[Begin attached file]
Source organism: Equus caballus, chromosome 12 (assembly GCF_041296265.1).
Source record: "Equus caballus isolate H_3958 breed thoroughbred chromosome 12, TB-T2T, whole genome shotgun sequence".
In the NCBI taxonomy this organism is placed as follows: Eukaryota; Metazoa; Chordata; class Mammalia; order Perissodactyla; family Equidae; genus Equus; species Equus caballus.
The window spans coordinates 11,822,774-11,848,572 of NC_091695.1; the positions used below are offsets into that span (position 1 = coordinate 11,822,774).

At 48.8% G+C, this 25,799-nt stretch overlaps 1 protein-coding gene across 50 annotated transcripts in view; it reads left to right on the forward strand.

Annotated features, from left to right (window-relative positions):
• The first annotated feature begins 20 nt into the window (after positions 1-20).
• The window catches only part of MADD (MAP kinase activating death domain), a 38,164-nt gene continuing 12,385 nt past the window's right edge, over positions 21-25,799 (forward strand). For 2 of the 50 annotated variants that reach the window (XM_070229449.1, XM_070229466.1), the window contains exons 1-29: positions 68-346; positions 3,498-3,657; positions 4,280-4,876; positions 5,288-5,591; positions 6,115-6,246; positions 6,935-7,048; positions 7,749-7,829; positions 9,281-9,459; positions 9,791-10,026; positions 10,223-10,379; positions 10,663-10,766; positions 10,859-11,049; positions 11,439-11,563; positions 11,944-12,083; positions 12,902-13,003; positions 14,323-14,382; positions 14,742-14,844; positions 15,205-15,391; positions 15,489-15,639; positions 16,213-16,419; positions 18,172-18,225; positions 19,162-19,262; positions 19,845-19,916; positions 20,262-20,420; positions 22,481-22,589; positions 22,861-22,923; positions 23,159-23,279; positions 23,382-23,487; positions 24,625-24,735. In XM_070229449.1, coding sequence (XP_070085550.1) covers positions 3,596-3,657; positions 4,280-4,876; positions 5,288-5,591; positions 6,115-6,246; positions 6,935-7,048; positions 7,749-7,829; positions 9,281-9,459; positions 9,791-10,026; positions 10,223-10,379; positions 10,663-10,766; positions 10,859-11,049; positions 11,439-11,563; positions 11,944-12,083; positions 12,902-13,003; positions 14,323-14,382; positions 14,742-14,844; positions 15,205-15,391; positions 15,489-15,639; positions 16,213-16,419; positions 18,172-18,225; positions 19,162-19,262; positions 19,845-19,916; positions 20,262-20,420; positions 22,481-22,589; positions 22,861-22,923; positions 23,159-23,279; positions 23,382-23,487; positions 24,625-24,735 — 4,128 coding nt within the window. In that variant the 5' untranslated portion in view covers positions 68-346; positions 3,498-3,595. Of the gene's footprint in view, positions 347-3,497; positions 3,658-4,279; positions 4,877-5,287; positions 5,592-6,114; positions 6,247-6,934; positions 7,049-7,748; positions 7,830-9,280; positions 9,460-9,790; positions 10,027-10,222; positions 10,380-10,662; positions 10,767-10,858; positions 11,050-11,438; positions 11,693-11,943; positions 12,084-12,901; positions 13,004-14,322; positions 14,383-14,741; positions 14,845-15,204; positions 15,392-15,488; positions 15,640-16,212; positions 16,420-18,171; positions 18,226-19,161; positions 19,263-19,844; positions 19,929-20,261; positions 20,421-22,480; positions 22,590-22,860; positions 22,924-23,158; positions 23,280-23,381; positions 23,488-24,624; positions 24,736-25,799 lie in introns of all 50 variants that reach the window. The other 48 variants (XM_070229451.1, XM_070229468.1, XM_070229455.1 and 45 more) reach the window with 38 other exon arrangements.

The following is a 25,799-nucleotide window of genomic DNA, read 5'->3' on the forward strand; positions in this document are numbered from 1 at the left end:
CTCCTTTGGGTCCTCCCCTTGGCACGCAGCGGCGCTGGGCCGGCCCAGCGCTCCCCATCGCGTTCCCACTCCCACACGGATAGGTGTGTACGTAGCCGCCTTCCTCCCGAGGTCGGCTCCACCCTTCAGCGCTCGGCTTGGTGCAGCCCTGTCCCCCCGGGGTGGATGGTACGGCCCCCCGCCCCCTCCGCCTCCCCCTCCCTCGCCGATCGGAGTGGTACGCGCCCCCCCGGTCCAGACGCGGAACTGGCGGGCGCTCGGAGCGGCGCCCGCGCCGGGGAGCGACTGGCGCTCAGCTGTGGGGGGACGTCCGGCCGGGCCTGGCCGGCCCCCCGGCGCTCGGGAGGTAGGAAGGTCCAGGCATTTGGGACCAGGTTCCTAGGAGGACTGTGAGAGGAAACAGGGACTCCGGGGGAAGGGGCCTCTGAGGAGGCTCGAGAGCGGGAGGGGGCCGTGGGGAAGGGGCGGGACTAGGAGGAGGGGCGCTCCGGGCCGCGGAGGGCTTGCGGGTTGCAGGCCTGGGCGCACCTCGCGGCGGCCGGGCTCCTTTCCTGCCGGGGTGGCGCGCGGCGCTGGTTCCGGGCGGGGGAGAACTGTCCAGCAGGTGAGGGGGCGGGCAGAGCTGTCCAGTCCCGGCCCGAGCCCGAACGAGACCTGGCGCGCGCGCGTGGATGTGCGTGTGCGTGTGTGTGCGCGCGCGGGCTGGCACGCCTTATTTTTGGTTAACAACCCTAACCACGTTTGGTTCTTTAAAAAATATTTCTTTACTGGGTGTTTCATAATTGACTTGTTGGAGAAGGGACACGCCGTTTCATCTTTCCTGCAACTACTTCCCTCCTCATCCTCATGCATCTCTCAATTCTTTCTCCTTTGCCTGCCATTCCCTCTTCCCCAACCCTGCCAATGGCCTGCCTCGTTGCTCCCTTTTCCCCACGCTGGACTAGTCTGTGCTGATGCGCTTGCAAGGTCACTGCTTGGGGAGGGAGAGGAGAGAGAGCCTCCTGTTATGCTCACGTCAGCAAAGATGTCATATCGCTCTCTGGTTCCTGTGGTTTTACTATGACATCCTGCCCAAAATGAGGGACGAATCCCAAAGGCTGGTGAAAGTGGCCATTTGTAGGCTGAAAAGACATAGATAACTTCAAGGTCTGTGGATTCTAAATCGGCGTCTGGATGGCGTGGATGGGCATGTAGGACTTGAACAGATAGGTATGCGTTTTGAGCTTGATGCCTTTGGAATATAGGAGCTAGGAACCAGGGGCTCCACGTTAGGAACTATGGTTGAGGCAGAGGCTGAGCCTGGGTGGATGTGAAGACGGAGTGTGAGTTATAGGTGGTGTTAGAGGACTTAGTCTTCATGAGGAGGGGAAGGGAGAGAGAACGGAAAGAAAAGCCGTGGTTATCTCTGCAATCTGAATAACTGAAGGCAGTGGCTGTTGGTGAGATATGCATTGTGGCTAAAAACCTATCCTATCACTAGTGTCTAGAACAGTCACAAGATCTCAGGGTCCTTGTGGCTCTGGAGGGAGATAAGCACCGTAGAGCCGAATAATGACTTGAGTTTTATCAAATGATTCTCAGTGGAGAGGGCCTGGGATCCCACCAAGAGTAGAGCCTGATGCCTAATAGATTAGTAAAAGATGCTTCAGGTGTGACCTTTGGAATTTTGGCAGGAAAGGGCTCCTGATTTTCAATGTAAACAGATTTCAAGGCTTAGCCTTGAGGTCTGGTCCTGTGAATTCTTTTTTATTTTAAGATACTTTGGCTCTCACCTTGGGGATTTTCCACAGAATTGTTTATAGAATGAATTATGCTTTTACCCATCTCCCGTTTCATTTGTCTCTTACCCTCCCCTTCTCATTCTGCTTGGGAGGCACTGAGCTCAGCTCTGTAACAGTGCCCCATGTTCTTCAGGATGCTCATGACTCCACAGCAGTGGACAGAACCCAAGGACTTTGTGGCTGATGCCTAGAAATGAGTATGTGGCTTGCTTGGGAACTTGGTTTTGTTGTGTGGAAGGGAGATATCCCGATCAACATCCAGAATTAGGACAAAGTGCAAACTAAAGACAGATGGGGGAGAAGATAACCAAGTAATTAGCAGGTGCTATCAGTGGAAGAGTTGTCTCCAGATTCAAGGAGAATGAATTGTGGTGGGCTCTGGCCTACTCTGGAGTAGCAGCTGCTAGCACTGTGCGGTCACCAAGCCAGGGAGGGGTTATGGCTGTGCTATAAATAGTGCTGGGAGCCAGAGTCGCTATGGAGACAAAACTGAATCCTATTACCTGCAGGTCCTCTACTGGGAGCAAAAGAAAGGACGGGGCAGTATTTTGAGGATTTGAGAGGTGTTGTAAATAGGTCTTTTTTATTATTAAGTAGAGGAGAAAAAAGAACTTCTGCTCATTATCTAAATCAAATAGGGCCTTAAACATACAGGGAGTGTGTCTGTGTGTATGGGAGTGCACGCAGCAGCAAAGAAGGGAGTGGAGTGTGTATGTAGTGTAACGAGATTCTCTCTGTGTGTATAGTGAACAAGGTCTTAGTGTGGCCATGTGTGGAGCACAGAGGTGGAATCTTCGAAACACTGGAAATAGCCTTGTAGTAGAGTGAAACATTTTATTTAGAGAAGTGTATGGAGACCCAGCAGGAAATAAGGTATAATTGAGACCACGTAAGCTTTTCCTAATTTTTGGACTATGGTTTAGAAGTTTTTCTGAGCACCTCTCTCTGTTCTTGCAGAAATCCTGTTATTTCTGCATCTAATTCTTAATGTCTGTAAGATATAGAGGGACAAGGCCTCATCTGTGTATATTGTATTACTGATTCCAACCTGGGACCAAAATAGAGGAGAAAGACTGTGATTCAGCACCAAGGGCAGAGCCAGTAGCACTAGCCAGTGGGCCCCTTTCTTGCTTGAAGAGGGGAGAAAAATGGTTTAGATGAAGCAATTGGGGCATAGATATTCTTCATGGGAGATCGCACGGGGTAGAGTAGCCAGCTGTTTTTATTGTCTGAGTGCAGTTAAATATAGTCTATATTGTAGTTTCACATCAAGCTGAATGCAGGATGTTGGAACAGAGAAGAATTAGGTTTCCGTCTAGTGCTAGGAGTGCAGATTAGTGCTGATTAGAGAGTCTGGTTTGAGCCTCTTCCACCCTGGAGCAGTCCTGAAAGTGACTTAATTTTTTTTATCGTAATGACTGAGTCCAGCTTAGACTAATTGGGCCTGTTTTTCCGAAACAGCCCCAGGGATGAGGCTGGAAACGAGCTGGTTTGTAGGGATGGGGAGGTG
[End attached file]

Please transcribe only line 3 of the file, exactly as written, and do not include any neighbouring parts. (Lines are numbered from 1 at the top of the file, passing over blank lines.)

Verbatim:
In the NCBI taxonomy this organism is placed as follows: Eukaryota; Metazoa; Chordata; class Mammalia; order Perissodactyla; family Equidae; genus Equus; species Equus caballus.